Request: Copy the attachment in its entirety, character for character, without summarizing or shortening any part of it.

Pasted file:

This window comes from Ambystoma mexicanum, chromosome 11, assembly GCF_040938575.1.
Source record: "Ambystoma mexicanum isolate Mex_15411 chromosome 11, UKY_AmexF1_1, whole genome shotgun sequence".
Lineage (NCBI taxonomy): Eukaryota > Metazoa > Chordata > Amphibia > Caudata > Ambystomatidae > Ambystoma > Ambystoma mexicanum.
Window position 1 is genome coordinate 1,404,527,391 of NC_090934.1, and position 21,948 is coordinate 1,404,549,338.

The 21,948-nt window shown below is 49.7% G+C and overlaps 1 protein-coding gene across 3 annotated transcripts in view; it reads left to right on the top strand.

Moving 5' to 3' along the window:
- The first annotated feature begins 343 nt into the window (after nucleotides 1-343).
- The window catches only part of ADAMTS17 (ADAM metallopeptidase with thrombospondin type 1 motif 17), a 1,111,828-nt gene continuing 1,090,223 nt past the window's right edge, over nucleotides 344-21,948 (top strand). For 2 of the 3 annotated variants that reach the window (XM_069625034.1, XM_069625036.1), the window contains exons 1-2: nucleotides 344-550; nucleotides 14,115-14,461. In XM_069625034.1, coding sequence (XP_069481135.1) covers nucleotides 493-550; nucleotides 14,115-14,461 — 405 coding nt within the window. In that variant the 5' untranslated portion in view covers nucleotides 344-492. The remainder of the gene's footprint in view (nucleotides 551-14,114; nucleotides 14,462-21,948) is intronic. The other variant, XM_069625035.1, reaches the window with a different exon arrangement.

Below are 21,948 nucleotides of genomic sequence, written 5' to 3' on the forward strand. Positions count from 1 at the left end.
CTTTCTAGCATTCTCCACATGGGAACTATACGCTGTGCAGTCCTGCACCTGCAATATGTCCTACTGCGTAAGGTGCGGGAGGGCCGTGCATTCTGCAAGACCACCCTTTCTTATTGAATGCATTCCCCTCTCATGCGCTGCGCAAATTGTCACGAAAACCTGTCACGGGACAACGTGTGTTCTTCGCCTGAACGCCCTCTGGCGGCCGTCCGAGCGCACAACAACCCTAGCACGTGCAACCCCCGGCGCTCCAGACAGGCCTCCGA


This window comes from Ambystoma mexicanum, chromosome 11, assembly GCF_040938575.1.
Source record: "Ambystoma mexicanum isolate Mex_15411 chromosome 11, UKY_AmexF1_1, whole genome shotgun sequence".
Lineage (NCBI taxonomy): Eukaryota > Metazoa > Chordata > Amphibia > Caudata > Ambystomatidae > Ambystoma > Ambystoma mexicanum.
Window position 1 is genome coordinate 1,404,527,391 of NC_090934.1, and position 21,948 is coordinate 1,404,549,338.

The 21,948-nt window shown below is 49.7% G+C and overlaps 1 protein-coding gene across 3 annotated transcripts in view; it reads left to right on the top strand.

Moving 5' to 3' along the window:
- The first annotated feature begins 343 nt into the window (after nucleotides 1-343).
- The window catches only part of ADAMTS17 (ADAM metallopeptidase with thrombospondin type 1 motif 17), a 1,111,828-nt gene continuing 1,090,223 nt past the window's right edge, over nucleotides 344-21,948 (top strand). For 2 of the 3 annotated variants that reach the window (XM_069625034.1, XM_069625036.1), the window contains exons 1-2: nucleotides 344-550; nucleotides 14,115-14,461. In XM_069625034.1, coding sequence (XP_069481135.1) covers nucleotides 493-550; nucleotides 14,115-14,461 — 405 coding nt within the window. In that variant the 5' untranslated portion in view covers nucleotides 344-492. The remainder of the gene's footprint in view (nucleotides 551-14,114; nucleotides 14,462-21,948) is intronic. The other variant, XM_069625035.1, reaches the window with a different exon arrangement.

Below are 21,948 nucleotides of genomic sequence, written 5' to 3' on the forward strand. Positions count from 1 at the left end.
CTTTCTAGCATTCTCCACATGGGAACTATACGCTGTGCAGTCCTGCACCTGCAATATGTCCTACTGCGTAAGGTGCGGGAGGGCCGTGCATTCTGCAAGACCACCCTTTCTTATTGAATGCATTCCCCTCTCATGCGCTGCGCAAATTGTCACGAAAACCTGTCACGGGACAACGTGTGTTCTTCGCCTGAACGCCCTCTGGCGGCCGTCCGAGCGCACAACAACCCTAGCACGTGCAACCCCCGGCGCTCCAGACAGGCCTCCGA